1:24pm

Mon July 9, 2012
All Tech Considered

Father Of The Cellphone 'Unleashed' World's Callers From Copper Wires

Originally published on Mon July 9, 2012 2:37 pm

Martin Cooper holds a Motorola DynaTAC, a 1973 prototype of the first hand-held cellular telephone, in San Francisco in 2003. Cooper made the world's first public call from a cellphone in 1973.
Eric Risberg AP

They called it "the brick." And Martin Cooper says it really did look like one: 8 inches high, an inch and a half wide, 4 inches deep, and weighing 2 1/2 pounds.

In other words, the world's first hand-held cellphone, the Motorola DynaTAC, weighed the equivalent of about eight iPhones. (Try jamming that into a pocket.)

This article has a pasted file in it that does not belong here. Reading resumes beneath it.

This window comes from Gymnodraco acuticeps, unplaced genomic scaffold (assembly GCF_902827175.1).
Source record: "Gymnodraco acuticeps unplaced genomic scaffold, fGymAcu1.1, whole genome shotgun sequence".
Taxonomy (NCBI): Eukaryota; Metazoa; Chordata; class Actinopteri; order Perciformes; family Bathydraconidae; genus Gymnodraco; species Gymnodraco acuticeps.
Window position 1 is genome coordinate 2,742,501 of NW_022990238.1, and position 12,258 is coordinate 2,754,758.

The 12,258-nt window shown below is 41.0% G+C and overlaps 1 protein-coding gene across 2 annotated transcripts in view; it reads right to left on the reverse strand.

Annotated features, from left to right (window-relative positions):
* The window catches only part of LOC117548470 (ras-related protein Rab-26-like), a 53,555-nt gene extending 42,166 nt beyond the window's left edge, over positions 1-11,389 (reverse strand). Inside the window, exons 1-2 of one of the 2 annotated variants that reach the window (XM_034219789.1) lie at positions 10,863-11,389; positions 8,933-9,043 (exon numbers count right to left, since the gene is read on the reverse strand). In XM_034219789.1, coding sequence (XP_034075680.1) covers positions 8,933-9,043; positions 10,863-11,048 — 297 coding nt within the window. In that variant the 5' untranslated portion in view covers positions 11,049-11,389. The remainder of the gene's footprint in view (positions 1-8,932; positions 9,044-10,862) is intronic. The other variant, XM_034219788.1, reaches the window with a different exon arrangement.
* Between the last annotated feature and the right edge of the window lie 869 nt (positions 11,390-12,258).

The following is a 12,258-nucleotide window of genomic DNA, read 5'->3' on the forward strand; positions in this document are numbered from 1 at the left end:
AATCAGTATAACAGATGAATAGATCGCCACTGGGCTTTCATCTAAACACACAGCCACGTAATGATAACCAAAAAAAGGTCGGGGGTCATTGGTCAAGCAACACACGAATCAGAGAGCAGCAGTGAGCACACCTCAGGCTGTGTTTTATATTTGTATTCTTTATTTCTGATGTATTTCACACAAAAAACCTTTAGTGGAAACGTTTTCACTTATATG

"The battery life was only 20 minutes," says Cooper, a former vice president at Motorola who has been called the "father of the cellphone." "But that was not a problem because you couldn't hold that heavy thing up for more than 20 minutes."

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1:18pm

Mon July 9, 2012
TURNSTYLE NEWS

Google on crusade to take down YouTube downloading sites

Video-to-download service youtube-mp3.org which has a reported four million unique visitors is now on the top of Google’s piracy list.

In a letter sent to the site’s owner by YouTube’s Associate Product Counsel Harris Cohen states that, “offering any kind of service that allows YouTube content to be downloaded (as opposed to simply streamed) is prohibited.”

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1:06pm

Mon July 9, 2012
Shots - Health Blog

Why Silk May Someday Be Added To Vaccines